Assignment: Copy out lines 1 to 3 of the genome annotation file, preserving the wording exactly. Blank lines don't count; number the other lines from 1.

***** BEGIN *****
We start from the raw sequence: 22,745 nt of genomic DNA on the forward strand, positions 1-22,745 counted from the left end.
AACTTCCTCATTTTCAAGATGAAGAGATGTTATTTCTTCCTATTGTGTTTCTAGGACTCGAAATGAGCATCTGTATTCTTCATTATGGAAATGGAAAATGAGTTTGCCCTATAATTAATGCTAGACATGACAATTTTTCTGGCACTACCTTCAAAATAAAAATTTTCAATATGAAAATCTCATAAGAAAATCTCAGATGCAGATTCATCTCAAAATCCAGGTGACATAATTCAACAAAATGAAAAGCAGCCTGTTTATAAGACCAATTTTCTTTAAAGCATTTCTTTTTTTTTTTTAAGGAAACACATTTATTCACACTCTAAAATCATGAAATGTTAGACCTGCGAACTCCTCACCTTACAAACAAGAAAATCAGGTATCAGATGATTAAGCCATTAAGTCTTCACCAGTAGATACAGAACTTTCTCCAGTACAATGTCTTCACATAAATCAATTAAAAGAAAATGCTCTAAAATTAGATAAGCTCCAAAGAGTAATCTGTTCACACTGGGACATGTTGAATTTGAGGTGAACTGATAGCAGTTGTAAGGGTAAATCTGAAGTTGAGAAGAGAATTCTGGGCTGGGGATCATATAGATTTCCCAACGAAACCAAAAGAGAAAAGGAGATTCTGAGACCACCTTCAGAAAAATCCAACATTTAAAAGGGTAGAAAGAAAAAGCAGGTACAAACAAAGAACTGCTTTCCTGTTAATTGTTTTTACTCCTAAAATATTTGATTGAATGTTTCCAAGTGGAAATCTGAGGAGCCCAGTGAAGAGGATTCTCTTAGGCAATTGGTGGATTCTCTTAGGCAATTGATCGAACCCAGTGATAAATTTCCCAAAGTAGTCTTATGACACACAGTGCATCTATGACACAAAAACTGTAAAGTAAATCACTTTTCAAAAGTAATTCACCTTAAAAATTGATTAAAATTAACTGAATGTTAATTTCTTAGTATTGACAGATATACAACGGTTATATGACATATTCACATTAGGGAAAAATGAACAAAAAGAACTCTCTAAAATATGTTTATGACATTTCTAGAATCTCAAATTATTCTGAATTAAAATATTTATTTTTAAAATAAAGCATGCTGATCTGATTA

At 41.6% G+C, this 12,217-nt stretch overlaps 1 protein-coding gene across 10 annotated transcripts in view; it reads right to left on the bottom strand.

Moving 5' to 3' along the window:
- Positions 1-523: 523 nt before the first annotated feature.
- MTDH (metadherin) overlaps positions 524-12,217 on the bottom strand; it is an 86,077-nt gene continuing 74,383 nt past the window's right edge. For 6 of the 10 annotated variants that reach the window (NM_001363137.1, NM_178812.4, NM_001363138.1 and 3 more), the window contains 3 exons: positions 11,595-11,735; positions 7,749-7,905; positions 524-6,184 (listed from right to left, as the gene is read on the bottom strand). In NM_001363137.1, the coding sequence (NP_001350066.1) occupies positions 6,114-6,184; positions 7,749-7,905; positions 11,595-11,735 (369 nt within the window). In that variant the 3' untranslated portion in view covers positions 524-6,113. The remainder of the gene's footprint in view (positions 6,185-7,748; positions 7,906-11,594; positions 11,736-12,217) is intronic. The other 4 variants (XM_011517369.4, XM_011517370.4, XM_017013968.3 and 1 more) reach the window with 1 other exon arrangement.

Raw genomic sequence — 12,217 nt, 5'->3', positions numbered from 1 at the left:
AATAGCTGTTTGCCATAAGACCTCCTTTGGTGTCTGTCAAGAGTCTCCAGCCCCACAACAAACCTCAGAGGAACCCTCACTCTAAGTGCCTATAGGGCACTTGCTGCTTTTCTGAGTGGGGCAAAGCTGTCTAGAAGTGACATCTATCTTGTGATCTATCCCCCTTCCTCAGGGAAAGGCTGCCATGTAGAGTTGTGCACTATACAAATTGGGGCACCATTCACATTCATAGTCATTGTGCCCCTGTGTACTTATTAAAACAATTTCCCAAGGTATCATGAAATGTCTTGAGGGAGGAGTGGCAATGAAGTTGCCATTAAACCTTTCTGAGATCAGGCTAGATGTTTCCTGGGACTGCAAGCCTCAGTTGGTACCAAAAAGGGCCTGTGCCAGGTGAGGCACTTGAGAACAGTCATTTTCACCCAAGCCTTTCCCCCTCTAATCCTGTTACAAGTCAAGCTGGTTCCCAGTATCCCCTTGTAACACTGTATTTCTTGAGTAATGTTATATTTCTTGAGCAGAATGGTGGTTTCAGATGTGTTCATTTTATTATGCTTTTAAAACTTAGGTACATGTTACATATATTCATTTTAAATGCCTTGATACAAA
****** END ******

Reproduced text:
We start from the raw sequence: 22,745 nt of genomic DNA on the forward strand, positions 1-22,745 counted from the left end.
AACTTCCTCATTTTCAAGATGAAGAGATGTTATTTCTTCCTATTGTGTTTCTAGGACTCGAAATGAGCATCTGTATTCTTCATTATGGAAATGGAAAATGAGTTTGCCCTATAATTAATGCTAGACATGACAATTTTTCTGGCACTACCTTCAAAATAAAAATTTTCAATATGAAAATCTCATAAGAAAATCTCAGATGCAGATTCATCTCAAAATCCAGGTGACATAATTCAACAAAATGAAAAGCAGCCTGTTTATAAGACCAATTTTCTTTAAAGCATTTCTTTTTTTTTTTTAAGGAAACACATTTATTCACACTCTAAAATCATGAAATGTTAGACCTGCGAACTCCTCACCTTACAAACAAGAAAATCAGGTATCAGATGATTAAGCCATTAAGTCTTCACCAGTAGATACAGAACTTTCTCCAGTACAATGTCTTCACATAAATCAATTAAAAGAAAATGCTCTAAAATTAGATAAGCTCCAAAGAGTAATCTGTTCACACTGGGACATGTTGAATTTGAGGTGAACTGATAGCAGTTGTAAGGGTAAATCTGAAGTTGAGAAGAGAATTCTGGGCTGGGGATCATATAGATTTCCCAACGAAACCAAAAGAGAAAAGGAGATTCTGAGACCACCTTCAGAAAAATCCAACATTTAAAAGGGTAGAAAGAAAAAGCAGGTACAAACAAAGAACTGCTTTCCTGTTAATTGTTTTTACTCCTAAAATATTTGATTGAATGTTTCCAAGTGGAAATCTGAGGAGCCCAGTGAAGAGGATTCTCTTAGGCAATTGGTGGATTCTCTTAGGCAATTGATCGAACCCAGTGATAAATTTCCCAAAGTAGTCTTATGACACACAGTGCATCTATGACACAAAAACTGTAAAGTAAATCACTTTTCAAAAGTAATTCACCTTAAAAATTGATTAAAATTAACTGAATGTTAATTTCTTAGTATTGACAGATATACAACGGTTATATGACATATTCACATTAGGGAAAAATGAACAAAAAGAACTCTCTAAAATATGTTTATGACATTTCTAGAATCTCAAATTATTCTGAATTAAAATATTTATTTTTAAAATAAAGCATGCTGATCTGATTA

At 41.6% G+C, this 12,217-nt stretch overlaps 1 protein-coding gene across 10 annotated transcripts in view; it reads right to left on the bottom strand.